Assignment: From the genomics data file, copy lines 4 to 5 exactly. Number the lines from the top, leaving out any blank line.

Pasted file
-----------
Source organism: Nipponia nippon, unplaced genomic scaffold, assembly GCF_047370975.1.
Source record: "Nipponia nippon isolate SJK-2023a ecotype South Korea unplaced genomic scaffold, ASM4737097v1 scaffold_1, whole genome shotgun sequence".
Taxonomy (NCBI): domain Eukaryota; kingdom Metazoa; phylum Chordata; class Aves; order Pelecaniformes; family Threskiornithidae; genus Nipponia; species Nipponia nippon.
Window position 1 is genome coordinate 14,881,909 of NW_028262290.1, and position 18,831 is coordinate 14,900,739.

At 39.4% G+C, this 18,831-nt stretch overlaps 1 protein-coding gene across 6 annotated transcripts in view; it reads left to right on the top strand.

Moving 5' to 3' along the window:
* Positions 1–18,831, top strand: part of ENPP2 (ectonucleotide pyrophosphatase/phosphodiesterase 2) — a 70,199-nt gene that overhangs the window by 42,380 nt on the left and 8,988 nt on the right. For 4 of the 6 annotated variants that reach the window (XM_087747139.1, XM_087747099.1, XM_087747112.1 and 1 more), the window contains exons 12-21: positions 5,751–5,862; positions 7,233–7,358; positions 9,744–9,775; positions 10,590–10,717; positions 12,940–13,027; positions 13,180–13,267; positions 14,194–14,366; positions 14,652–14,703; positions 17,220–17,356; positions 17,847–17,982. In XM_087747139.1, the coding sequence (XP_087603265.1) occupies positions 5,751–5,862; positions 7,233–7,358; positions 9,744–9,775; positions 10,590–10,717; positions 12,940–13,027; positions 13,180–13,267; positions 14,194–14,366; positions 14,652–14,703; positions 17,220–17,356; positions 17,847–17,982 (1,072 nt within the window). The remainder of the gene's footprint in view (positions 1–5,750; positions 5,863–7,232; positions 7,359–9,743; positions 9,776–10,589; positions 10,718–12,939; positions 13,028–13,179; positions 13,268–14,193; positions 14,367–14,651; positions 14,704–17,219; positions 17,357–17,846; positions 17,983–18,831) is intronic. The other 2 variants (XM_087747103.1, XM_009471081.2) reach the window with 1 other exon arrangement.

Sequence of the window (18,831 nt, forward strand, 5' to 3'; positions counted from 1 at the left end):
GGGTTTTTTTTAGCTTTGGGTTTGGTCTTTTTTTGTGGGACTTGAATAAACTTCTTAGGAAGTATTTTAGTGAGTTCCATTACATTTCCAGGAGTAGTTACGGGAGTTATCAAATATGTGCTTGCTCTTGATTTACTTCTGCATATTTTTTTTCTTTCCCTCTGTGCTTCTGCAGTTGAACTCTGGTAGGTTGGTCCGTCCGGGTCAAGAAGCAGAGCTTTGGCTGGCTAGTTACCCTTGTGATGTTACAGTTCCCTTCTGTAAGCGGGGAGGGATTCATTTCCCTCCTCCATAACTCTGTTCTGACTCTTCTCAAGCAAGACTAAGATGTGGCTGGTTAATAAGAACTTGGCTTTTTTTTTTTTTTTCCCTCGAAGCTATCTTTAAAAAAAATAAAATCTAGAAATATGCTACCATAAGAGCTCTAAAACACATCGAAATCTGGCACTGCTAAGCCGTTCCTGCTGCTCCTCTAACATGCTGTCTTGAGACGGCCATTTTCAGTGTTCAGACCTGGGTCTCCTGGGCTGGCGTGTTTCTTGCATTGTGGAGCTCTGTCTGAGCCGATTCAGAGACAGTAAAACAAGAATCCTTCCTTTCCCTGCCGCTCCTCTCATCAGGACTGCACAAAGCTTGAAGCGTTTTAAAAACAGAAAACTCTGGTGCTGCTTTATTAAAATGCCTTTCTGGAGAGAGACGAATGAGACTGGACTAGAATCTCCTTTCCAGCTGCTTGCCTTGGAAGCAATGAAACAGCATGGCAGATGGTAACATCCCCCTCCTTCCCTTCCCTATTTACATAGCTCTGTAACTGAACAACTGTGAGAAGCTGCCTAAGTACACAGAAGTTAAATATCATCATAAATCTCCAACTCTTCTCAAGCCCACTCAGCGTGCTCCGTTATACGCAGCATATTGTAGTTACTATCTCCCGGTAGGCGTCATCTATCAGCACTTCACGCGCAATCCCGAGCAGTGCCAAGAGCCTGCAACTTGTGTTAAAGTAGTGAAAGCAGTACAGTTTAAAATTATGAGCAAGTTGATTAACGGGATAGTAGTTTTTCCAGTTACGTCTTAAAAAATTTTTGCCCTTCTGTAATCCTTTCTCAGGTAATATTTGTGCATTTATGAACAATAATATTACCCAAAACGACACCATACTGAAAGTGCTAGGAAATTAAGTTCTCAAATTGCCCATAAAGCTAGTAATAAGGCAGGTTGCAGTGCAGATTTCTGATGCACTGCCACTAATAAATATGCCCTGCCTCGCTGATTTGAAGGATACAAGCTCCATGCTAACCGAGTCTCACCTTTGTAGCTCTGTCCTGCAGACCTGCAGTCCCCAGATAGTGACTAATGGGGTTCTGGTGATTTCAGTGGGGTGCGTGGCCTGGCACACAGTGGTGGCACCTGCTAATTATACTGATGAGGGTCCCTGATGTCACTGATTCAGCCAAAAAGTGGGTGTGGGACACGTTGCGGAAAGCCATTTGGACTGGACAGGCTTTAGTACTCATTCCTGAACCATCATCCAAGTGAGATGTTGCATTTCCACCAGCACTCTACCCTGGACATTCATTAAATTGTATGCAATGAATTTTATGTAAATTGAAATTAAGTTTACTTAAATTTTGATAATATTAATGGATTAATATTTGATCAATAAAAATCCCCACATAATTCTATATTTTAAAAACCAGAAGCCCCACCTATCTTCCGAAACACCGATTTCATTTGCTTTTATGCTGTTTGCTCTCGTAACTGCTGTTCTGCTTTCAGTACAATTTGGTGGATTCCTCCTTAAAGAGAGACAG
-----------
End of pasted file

Window position 1 is genome coordinate 14,881,909 of NW_028262290.1, and position 18,831 is coordinate 14,900,739.

At 39.4% G+C, this 18,831-nt stretch overlaps 1 protein-coding gene across 6 annotated transcripts in view; it reads left to right on the top strand.